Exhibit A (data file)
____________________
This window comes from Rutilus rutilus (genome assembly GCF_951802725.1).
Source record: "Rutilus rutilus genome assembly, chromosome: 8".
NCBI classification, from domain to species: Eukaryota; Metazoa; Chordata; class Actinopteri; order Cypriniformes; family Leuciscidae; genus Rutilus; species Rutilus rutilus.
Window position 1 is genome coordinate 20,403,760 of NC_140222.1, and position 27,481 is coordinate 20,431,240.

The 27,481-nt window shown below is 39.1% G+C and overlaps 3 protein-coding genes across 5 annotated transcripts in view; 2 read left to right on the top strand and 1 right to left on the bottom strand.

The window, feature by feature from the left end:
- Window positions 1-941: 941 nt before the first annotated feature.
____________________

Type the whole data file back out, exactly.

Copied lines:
This window comes from Rutilus rutilus (genome assembly GCF_951802725.1).
Source record: "Rutilus rutilus genome assembly, chromosome: 8".
NCBI classification, from domain to species: Eukaryota; Metazoa; Chordata; class Actinopteri; order Cypriniformes; family Leuciscidae; genus Rutilus; species Rutilus rutilus.
Window position 1 is genome coordinate 20,403,760 of NC_140222.1, and position 27,481 is coordinate 20,431,240.

The 27,481-nt window shown below is 39.1% G+C and overlaps 3 protein-coding genes across 5 annotated transcripts in view; 2 read left to right on the top strand and 1 right to left on the bottom strand.

The window, feature by feature from the left end:
- Window positions 1-941: 941 nt before the first annotated feature.